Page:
Un­der such a sce­nario, the self de­struc­tion of any im­pli­cated dou­ble provider of au­dit­ing and con­sult­ing would be pretty much guar­an­teed and not be a ques­tion of laws but of fail­ure to learn ex­is­ten­tial busi­ness lessons.

The neg­a­tive con­se­quences of eth­i­cal fail­ures ap­ply by ne­ces­sity to both or­ga­ni­za­tions and in­di­vid­u­als and the higher the visibility, the greater the con­se­quences. A con­sult­ing or­ga­ni­za­tion will risk fac­ing in­credulity if it, for ex­am­ple, pro­poses to in­struct a client com­pany in em­ployee train­ing and tal­ent re­ten­tion, but can­not demon­strate a track record of pro­vid­ing a ca­reer path that mo­ti­vates its own con­sult­ing work­force.

And by way of other purely hy­po­thet­i­cal ex­am­ples, man­age­ment con­sul­tants who mas­sage their own ca­reer his­to­ries can cer­tainly teach lessons to man­agers. But will th­ese be the right lessons? Strate­gic con­sul­tants who have a to­tally su­pe­rior view of them­selves and who cal­cu­late their bill­able time based on their own in­flated sense of im­por­tance can also cer­tainly con­vey mes­sages on profit max­i­miza­tion and im­part such lessons to cor­po­ra­tions. But can such strate­gies be sus­tain­able?

Con­sult­ing or­ga­ni­za­tions of high re­pute of course swear by their ethics. For one per­ti­nent ex­am­ple, the his­toric par­ent of both Booz Allen Hamil­ton and Strat­egy& had a code of ethics which, ac­cord­ing to com­pany time­lines, was first writ­ten up in the 1930s. As one of its 10 points, this code re­quired its un­der­signed to have “will­ing­ness to sub­or­di­nate one’s per­sonal in­ter­est to that of the firm,” said sev­eral pro­mo­tional pub­li­ca­tions of the Booz Allen Group from dif­fer­ent time points in the last decade.

Given that such a de­mand im­plies that a firm sees it­self — and not a larger pur­pose be­yond it­self — as the prin­ci­pally de­sir­able ‘ greater good’, it is in it­self wor­thy of cri­tique, and ever more so if the de­mand for self sub­or­di­na­tion is not bal­anced by an equal em­pha­sis on the firm’s eth­i­cal com­mit­ments to so­ci­ety, en­vi­ron­ment and cru­cially, ev­ery sin­gle em­ployee.

If a cor­po­ra­tion, con­sult­ing or oth­er­wise, af­firms that hu­man cap­i­tal is its great­est as­set, a very sim­i­lar need for cau­tious ex­am­i­na­tion arises. The term hu­man cap­i­tal is a value state­ment that is to­tally mean­ing­less with­out af­fir­ma­tion of ethics and un­alien­able hu­man dig­nity. If ‘ hu­man’ is not the rul­ing el­e­ment in the con­cept’s DNA, then this word com­bi­na­tion is just a hol­low eu­phemism and buzz­word for the prac­tice of de­ploy­ing hu­man be­ings as de­hu­man­ized parts of the eco­nomic equa­tion.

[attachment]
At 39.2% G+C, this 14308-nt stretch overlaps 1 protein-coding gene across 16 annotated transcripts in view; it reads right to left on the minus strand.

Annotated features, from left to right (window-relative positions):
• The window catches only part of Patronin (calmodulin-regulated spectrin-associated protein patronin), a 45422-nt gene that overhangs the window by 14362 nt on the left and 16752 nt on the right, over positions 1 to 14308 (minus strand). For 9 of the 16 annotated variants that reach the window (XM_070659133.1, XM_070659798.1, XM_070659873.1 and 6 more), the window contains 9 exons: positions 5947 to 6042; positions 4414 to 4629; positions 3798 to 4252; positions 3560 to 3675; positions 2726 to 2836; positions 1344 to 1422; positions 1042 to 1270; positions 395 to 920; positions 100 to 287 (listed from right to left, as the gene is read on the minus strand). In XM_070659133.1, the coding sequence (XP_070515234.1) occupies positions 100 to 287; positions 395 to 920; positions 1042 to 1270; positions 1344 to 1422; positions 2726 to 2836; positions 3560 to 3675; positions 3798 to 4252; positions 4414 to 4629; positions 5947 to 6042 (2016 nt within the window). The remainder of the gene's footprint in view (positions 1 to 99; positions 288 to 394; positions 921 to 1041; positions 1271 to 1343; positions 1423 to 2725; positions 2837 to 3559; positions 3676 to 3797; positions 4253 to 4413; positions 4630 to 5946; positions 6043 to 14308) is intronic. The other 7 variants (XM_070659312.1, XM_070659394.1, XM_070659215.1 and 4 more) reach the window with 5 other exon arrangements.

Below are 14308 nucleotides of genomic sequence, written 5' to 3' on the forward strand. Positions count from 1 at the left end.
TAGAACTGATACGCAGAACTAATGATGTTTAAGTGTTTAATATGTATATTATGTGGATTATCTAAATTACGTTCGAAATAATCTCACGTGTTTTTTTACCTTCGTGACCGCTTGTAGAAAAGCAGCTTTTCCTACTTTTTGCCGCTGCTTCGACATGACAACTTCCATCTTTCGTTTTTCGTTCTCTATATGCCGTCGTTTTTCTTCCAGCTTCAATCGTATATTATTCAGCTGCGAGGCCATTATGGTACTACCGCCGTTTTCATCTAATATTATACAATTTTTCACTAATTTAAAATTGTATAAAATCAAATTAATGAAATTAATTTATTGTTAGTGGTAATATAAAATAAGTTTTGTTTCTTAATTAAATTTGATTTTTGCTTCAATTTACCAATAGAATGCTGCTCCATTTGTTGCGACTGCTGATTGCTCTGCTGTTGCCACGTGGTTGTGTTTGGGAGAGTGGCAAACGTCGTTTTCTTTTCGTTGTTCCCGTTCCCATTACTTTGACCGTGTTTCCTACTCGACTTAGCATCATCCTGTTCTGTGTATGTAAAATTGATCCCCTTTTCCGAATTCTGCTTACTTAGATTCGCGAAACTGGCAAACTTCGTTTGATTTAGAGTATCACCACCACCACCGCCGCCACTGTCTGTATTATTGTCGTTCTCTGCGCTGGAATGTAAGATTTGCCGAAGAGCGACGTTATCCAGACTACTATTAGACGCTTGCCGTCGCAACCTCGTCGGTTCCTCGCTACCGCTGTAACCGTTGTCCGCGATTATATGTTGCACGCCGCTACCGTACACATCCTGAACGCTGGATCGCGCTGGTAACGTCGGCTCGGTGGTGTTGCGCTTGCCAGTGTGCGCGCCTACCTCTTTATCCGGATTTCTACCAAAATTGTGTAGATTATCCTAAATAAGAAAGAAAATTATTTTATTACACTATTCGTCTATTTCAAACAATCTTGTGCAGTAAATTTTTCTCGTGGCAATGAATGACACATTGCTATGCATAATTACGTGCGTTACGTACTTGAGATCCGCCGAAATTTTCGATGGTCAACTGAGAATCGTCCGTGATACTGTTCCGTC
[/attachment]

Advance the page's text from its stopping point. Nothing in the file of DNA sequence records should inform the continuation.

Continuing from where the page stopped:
The con­sult­ing pro­fes­sion has dealt in hu­man cap­i­tal be­fore al­most any other pro­fes­sion. It was a con­sul­tant at McKin­sey who pop­u­lar­ized the term ‘tal­ent war’ first, back in the 1990s. Frankly though, it ap­pears that the num­ber of eth­i­cal fail­ures in strate­gic and man­age­ment ad­vice through­out the first 100 years in the his­tory of con­sult­ing can fill vol­umes of moral and eco­nomic bank­ruptcy sto­ries.

One ur­gent, al­beit hardly new, need for the fu­ture va­lid­ity of the highly con­cen­trated Big Con­sult­ing and cor­re­lated Big Au­dit­ing in­dus­tries is that the dom­i­nant play­ers in this space have to be­come cred­i­ble mod­els for the in­sights and recipes they prop­a­gate.

A cor­re­lated need is that pre­mium con­sul­tants are well ad­vised to make ev­ery ef­fort for build­ing up stronger val­ues that qual­ify them on uni­ver­sal terms and not only from busi­ness per­for­mance an­gles and profit prin­ci­ples.

Fi­nally, from the knowl­edge that con­sult­ing will be in re­gional de­mand in the fore­see­able fu­ture and that Le­banese can be a key cur­rent and fu­ture re­source in re­gional con­sult­ing, busi­ness schools and stake­hold­ers in such ed­u­ca­tion are ad­vised to pre­pare our young tal­ents ever bet­ter for con­sult­ing ca­reer op­por­tu­ni­ties — and do that both in tech­ni­cal terms and by equip­ping them more abun­dantly with the moral tools that will as­sist them in fu­ture wars for their tal­ents where they will face myr­iad black and white de­ci­sions.


Newspapers in English

Newspapers from Lebanon

© PressReader. All rights reserved.